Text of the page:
Starting in July 1996, she was working three days a week at MSNBC as a contributor. MSNBC couldn't pay Coulter because of a senate rule barring senate staffers from receiving payment from media outlets, but the network put her up in "fleabag motels" in New York. She spent the weekends locked in nasty rooms writing and pitching columns around town.

Coulter faced problems at MSNBC. The network wanted a conservative commentator, but frequently battled Coulter over her statements because they found them "over the top." After Coulter told a Vietnam vet, "No wonder you guys lost," the network fired her--only to bring her back.

In January 1997, she quit the Senate Judiciary Committee and joined the Center for Individual Rights, a non-profit public interest law firm that is nonpartisan but widely considered conservative or libertarian. (While placing an importance on free speech, the Center's primary focus has been to challenge what it deems unlawful preference based on race, i.e., "affirmative action" programs, through litigation. She split her time between working as a lawyer, appearing on MSNBC, and writing a weekly column for the conservative magazine Human Events. She started secretly working on Paula Jones's legal team in her case against Bill Clinton for sexual harassment. Then came the cum-stained dress that changed Coulter's life.


"I was a lawyer and we had a [president accused of perjury] in the White House," Coulter says, referring to Bill Clinton lying about his affair with Monica Lewinsky under oath. "So BAM! Two universes just came together, and my first book was High Crimes and Misdemeanors."

Although Regnery Publishing refused to allow Coulter to title the book's first chapter "Fellatio Ad Absurdum," the book climbed to number five on the New York Times bestseller list, a place she would frequent for the next two decades.

Unlike her columns and later books, the tome lacks Coulter's bite and jokes. A scholarly book, it's a well-researched examination of Bill Clinton's alleged crimes and the historical precedent to impeach the president. Republican senators passed the book around, and it became Coulter's first--of eventually 11--New York Times bestsellers. Coulter felt accomplished after the book's success. "I wanted to change America, and we impeached a president," Coulter says, smiling in her Ray-Bans. "[Gloria] Steinem announced the new Clinton-era standard of sexual harassment: The boss gets one free grope," Coulter writes.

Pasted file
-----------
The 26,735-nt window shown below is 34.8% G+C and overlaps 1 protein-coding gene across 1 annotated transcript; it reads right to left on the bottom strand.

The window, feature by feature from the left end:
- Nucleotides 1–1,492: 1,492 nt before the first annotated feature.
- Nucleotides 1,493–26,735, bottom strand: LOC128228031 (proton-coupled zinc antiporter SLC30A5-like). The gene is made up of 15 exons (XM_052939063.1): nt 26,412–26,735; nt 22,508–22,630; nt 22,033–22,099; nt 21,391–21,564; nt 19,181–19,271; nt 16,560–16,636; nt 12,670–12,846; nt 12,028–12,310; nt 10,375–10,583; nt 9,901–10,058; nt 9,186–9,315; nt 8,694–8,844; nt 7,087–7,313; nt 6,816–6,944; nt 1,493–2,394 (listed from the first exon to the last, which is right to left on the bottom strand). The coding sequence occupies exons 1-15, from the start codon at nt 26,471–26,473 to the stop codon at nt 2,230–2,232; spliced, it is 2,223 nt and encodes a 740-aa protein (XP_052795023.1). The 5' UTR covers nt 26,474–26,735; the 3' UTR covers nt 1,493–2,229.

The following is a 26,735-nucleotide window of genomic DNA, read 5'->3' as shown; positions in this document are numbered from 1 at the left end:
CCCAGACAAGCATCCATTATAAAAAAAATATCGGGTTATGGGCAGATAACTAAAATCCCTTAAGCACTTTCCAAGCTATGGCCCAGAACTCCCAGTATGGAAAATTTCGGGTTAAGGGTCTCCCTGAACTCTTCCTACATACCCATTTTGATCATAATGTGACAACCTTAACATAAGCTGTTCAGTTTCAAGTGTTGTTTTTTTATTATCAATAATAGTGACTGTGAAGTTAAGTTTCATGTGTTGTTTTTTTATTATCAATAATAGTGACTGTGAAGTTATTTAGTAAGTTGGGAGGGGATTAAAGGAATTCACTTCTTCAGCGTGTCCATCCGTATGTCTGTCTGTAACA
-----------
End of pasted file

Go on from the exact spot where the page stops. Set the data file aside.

So the dividing line between chivalry and a legal cause of action is the use of force-until Clinton actually rapes a woman. If you stop at some point after grabbing your female subordinate's breast and placing her hand on your crotch, it is not sexual harassment… Most fabulous was Steinem's admission that laws against sexual harassment were never intended to stop sexual harassers. Rather, sexual harassment law is a tool to be used against ideological enemies of the feminist movement.


Coulter's views about feminists have stayed consistent. She called Lean In "absolutely preposterous."

"[Sheryl Sandberg is a] fabulously wealthy woman who, from what I've heard, sits on lots of boards where she's the only woman," Coulter says. "Practice what you preach." Echoing Camille Paglia, but not citing her, Coulter despises feminists because she sees them as rich white women who posture as defenders of the poor, when really they're only interested in protecting their own interests.

"[Feminism is] totally a class thing. Feminism is about upper-middle class women who went to Smith or Wellesley and are supported by their husbands… they [don't care] about people who work at Walmart," Coulter says. "Ted Bundy cares about women more than feminists do."